Her World’s Young Woman Achiever Annabelle Kwok on how to be super efficient

by Annabelle Kwok  /   April 27, 2020

The founder of NeuralBay has a lesser-known strategy which is to manage energy instead of time


Today, young leaders are given more opportunities and put into high positions at a very young age. Greta Thunberg, Sanna Marin, or just look at the founders of the hottest unicorn start-ups around you! We belong to the world of technology, bringing in better and faster ways of getting things done. Period. 

But with so many things expected of us, how will we manage our checklist of to-dos without losing our sanity?

Now, think of life as a game where you have 24 hours to complete all the things you want or have to do. Like any game, it has rules and to win, you’d need a strategy. Yes, you heard me.

The most common strategy is maximising every second of the day because time is precious! Even if you secretly take pride in a packed schedule, it’s the cool thing to complain to your friends about how busy you are. Plan your time carefully as you’d arrange (and rearrange) items in your Google calendar, and scheduling a “tentative” lunch with a group of friends becomes a skill set. 

The lesser-known strategy (the one that I live by!) is to manage energy instead of time. Unlike time (limited resource) that isn’t reversible, you can recharge whenever you want.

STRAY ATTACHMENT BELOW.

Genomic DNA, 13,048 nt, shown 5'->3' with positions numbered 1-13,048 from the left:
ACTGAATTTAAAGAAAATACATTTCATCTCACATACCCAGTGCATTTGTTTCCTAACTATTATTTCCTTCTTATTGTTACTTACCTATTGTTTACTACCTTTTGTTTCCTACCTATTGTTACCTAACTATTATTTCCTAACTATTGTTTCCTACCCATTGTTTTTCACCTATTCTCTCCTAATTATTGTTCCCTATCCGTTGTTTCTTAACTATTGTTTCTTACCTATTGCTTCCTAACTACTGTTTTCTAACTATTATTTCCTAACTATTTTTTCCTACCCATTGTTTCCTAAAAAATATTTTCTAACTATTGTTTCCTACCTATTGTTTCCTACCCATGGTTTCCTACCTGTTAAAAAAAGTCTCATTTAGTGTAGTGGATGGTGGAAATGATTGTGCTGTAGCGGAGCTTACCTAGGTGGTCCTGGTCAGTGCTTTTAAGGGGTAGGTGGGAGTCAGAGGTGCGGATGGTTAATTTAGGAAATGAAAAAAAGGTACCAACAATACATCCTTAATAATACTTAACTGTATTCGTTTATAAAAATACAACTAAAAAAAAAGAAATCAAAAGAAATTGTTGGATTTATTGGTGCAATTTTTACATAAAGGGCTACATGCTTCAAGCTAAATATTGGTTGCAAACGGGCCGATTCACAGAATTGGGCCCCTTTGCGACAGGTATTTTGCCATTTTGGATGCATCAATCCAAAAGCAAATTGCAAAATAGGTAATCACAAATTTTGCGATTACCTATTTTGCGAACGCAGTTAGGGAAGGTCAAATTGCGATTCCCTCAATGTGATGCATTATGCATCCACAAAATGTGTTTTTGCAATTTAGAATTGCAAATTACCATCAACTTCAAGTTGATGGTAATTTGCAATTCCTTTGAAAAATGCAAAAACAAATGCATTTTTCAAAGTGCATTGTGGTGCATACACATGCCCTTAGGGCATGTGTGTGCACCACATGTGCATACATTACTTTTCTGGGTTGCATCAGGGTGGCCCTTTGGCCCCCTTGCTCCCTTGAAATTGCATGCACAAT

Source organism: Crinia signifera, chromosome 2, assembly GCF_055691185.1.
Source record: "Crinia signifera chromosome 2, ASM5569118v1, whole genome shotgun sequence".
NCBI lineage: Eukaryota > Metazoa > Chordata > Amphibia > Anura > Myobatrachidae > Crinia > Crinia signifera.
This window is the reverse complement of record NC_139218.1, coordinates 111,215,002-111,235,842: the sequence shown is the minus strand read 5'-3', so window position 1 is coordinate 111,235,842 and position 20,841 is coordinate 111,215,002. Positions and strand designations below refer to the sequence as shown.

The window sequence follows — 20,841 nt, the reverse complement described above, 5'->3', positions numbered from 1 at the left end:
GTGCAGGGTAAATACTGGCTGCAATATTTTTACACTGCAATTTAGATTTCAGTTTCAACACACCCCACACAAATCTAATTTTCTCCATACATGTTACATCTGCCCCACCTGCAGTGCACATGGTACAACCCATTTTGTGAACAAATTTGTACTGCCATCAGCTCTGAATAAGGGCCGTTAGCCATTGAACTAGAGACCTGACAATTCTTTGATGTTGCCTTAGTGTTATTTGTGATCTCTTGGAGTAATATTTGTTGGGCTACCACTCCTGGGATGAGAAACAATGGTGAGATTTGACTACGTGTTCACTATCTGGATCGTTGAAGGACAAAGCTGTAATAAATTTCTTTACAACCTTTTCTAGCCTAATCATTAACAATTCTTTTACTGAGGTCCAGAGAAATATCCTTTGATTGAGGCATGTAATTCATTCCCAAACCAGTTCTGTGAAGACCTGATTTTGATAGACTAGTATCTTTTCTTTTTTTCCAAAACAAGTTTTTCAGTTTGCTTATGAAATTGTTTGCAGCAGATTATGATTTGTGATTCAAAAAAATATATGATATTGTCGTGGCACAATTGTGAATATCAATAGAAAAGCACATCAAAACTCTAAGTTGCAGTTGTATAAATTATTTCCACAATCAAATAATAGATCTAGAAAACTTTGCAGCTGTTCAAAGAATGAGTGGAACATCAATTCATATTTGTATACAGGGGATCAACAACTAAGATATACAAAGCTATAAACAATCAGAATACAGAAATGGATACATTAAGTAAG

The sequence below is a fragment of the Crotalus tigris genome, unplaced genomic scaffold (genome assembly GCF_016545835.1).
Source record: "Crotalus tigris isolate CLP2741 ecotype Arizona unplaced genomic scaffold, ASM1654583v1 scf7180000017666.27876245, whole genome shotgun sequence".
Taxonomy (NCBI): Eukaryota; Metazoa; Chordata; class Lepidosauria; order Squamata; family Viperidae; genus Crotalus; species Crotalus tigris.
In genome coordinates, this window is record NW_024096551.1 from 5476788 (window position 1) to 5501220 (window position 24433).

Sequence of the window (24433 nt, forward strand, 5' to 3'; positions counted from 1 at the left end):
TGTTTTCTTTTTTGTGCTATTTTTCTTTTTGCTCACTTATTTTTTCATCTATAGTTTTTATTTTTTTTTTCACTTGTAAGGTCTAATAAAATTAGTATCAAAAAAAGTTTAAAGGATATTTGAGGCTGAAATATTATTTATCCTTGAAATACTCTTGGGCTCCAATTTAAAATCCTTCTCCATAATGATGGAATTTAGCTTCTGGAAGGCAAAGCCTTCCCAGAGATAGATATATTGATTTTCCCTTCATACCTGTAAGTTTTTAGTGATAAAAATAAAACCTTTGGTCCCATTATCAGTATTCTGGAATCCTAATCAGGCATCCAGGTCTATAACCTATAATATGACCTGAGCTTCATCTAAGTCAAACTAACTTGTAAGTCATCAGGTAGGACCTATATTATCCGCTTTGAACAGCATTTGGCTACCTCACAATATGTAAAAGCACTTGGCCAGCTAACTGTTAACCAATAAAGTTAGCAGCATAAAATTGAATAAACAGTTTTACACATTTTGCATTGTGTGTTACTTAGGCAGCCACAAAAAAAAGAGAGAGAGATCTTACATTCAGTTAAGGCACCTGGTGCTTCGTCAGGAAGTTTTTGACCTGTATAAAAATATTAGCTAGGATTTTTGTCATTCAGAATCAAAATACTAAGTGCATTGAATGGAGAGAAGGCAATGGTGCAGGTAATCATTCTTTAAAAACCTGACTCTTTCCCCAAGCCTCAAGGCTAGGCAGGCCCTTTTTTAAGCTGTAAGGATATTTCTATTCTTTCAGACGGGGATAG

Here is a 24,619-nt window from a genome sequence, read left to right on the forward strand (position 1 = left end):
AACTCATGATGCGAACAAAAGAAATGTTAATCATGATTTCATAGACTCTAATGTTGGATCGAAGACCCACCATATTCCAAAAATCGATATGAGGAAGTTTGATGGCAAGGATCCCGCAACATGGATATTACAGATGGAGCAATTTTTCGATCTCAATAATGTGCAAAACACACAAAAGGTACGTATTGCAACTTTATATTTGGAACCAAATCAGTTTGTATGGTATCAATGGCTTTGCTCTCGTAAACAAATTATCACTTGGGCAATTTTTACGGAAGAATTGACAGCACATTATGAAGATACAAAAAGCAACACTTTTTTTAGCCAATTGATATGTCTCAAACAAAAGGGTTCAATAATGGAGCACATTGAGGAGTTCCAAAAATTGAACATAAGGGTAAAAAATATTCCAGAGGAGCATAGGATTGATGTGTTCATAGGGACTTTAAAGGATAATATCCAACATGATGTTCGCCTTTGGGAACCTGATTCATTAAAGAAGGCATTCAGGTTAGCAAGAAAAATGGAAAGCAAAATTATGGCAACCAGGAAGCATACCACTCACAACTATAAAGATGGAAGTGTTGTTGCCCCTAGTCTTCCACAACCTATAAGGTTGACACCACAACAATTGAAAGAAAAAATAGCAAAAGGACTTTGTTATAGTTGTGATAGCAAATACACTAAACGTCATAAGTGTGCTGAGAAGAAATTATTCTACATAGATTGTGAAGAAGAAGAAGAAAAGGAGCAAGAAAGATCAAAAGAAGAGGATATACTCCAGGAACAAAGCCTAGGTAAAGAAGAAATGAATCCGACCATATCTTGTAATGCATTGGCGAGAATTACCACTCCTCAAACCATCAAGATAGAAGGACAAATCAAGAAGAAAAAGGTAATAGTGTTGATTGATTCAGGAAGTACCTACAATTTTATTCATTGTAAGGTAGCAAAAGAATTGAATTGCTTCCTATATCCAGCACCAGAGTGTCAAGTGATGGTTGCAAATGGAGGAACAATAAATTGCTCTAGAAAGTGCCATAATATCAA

To manage energy, you need to build up your awareness of what energises and de-energises you. For example, these could be people, activities, food, environments, or just thoughts. Then, start planning how to maximise or minimise contact, so you’re in more control over the external factors that influence your mood.

Note: It’d be good to have a bag of tricks that you can pull out when you need that instant hit of energy. Maybe something as simple as texting a friend, or measuring out a 100mg dosage of caffeine from powdered pre-workout mixes.  

The second thing is: Be okay with wasting time. Some of the best things that give you a top quality recharge stems from what society regards as highly “unproductive”, like long baths.

Now, telling Singaporeans that it’s okay to relax on weekdays is going to feel unnatural, but trust me, the quality of work you produce will more than make up for the loss of time bumming around.

When you create space for yourself, you’ll get a higher frequency and quality of eureka moments. With practice, you can get at least two or three “a-ha!” moments in a week (probably much more productive than an endlessly packed schedule).

Work smart. Trust that your subconscious is working for you even when you’re wasting time scrolling through photos of fluffy animals on Instagram.

In physics, power is calculated by dividing work done by time, but it can also be defined as the rate at which energy is used (the unit of measurement for power is joules per second). More often than not, we focus too much on the quantity of work done within 24 hours, and end up getting burnt out (here’s how not to crash and burn) by the end of the day.

Don’t worry, if any auntie asks you, “Why are you going out so often” or “sitting in front of your computer all the time”. Tell her: You’re not lazy, just super efficient! 

This story was first published on Her World’s April 2020 issue.

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